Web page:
What is a threshold? A threshold is essentially an emotional thermometer. At the low end, you have a relaxed and content animal. At the high end, your dog is a overly aroused, aggressive or terrified. By understanding the various stages of the threshold thermometer, it will assist you in understanding whether you can turn a bad situation into a positive one - or if retreat is the best option. If you’re new to learning “Dog”, please click this youtube video link for a short introduction to deciphering body language. For an in-depth presentation of body language, we recommend “The Language of Dogs” DVD by Sarah Kalnajs. Lastly, you can click this link for a list of canine Signs of stress and anxiety. Get familiar with them and try to highlight the ones your dog shows most often. Note when it happens: a certain area, time of day, with a specific person or animal, when a resource is present, etc. Keep in mind to evaluate the dog’s entire body. A simple lip lick may mean “I’m thirsty” when combined with soft eyes and a loose body. Typically you’ll see more than one at a time to let you know that you really are seeing stress.

Why is all of this so important? Because reading “Dog” can make potentially bad interactions into beneficial ones. So here’s a scenario: You’re walking your dog down the street when he sees a motorcyclist get off of his bike about 20 feet away. Your dog slows it’s pace, starts to stare, lets a few abbreviated barks and starts to back up. This would be a perfect time to whip out some treats and see if you can get your dog’s attention. If you can, ask for some simple behaviors you can reward and then leave - going the other direction. This session will open the door to your dog becoming more comfortable with a motorcyclist next time since the adventure was marked with yummy treats and there was no confrontation.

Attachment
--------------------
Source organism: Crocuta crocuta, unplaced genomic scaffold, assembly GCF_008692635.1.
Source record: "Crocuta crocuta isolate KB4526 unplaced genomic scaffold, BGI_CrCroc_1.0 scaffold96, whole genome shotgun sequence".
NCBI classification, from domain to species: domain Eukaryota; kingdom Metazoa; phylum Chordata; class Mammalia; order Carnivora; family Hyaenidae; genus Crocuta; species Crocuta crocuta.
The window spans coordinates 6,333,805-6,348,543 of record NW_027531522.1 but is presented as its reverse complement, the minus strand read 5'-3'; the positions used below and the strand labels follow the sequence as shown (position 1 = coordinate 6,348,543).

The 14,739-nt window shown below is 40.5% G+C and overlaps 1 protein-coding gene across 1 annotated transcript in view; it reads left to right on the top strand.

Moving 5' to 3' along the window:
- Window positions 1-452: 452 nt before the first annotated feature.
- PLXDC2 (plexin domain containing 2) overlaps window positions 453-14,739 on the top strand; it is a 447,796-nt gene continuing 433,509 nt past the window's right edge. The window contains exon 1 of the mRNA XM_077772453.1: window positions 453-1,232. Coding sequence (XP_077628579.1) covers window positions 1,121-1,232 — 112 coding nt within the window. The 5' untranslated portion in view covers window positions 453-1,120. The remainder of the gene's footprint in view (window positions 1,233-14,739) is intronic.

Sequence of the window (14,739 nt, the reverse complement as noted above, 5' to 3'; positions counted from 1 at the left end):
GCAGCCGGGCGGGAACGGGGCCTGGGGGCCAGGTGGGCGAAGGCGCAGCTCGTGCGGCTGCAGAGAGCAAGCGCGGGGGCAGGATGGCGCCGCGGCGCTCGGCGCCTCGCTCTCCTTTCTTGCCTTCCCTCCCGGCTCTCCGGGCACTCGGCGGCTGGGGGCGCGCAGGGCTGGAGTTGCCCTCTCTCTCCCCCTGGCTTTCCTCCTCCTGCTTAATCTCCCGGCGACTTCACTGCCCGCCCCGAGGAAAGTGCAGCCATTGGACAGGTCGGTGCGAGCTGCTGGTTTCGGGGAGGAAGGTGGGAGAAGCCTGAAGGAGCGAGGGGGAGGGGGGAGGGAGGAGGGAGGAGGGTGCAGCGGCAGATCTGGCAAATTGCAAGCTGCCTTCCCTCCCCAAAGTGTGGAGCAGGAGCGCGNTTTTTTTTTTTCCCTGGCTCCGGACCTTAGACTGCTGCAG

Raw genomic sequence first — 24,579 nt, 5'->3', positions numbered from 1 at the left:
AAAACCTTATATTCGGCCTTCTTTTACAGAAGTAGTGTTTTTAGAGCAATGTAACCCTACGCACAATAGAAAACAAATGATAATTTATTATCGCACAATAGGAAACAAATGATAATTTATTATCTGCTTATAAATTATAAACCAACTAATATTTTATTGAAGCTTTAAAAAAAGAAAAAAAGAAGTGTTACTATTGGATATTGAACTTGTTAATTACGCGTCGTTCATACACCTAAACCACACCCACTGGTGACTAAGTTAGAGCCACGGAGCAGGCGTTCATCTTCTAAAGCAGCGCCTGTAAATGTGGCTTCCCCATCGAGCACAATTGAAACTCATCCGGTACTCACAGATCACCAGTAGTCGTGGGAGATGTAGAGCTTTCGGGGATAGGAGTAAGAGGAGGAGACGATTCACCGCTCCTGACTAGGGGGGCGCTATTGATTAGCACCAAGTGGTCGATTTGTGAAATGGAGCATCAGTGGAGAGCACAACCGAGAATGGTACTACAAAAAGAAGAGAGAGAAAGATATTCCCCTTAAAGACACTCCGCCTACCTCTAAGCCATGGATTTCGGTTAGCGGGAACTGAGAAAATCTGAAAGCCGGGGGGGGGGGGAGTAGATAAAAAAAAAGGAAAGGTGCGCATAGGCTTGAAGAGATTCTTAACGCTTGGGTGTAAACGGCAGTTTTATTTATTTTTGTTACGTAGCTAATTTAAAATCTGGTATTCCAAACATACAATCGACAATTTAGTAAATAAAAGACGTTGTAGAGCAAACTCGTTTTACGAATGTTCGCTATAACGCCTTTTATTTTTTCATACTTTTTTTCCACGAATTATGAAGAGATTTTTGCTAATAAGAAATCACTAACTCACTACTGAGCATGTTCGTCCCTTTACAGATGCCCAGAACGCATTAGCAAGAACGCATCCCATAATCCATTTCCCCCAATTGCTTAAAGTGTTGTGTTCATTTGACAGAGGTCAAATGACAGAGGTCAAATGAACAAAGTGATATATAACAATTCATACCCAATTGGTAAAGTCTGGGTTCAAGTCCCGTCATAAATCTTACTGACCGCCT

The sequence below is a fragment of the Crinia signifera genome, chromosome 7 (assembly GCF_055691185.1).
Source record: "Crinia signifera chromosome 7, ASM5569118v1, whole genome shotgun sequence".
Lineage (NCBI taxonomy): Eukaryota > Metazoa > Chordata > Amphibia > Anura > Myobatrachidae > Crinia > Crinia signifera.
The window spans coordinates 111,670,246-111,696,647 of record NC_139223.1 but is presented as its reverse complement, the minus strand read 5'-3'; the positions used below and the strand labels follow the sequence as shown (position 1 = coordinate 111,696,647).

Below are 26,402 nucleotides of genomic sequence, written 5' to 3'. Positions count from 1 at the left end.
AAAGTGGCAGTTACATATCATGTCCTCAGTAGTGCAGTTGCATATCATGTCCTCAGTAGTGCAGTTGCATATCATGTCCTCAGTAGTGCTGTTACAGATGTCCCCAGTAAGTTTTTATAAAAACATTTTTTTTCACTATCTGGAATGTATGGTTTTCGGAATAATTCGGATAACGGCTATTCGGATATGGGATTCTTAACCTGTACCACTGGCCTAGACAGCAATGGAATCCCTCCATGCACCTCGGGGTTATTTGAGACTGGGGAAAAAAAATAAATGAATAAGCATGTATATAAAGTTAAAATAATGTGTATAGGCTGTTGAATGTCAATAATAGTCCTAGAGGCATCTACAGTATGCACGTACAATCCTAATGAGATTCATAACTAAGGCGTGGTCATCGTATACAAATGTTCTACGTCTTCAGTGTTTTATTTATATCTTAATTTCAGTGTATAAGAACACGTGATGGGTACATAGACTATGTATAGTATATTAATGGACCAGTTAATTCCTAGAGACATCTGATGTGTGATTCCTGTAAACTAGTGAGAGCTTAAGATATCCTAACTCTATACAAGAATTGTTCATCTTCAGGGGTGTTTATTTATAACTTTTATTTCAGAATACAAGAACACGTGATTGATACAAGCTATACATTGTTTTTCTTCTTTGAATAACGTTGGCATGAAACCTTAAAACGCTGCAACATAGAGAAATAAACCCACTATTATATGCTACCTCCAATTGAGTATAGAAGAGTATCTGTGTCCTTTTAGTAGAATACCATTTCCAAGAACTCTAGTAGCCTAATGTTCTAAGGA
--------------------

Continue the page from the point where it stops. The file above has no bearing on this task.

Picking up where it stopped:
Some people might see this as their dog being a “wuss” and proceed by dragging the dog over towards the motorcyclist. “See! It’s just a person. Hey Buddy, could you pet my dog so he can see you’re not scary?” This would be a perfect way to create a long standing fear or even a phobia. This person looks weird, remember? When ordinary people or animals look weird, dogs often see them as concerning. Alas, as you drag your dog over, his ears go back, he licks his lips and then pulls to get free. His tail’s tucked, he keeps looking away - he’s screaming “NO!!! SCARY ALIEN!” The closer you get to the person, the more your pet fights. 

At this point your pet is trapped, since running away isn’t  much of an option for a leashed dog. A dog that’s forced into a situation may feel helpless and shut-down. A “shut-down” dog is one that’s so traumatized that it gives up. The dog may not fight you, but the effect of this situation will lead to greatly intensified fear in the future.

The flip side of the coin is your dog may attack. When a dog is over its threshold it goes into “fight or flight” behavior. If there’s no way to leave, the dog will attack defensively. By understanding the early warning signs that your dog’s over threshold, this can be averted. Many dogs learn to bite because the previous warnings: barking, running away, growling, etc were not heeded. Biting ALWAYS works since the object of their ire normally will retreat - which is what the dog wanted in the first place. With such a record of success, the dog may use it as a favorite in its “leave me alone” repertoire. 

To help you understand thresholds, please feel free to click on the link (and share) our PDF version of our UC Davis Threshold Thermometer.  Some say actions speak louder than words, but unless we’re all on the same page, misunderstanding can lead to painful life lessons.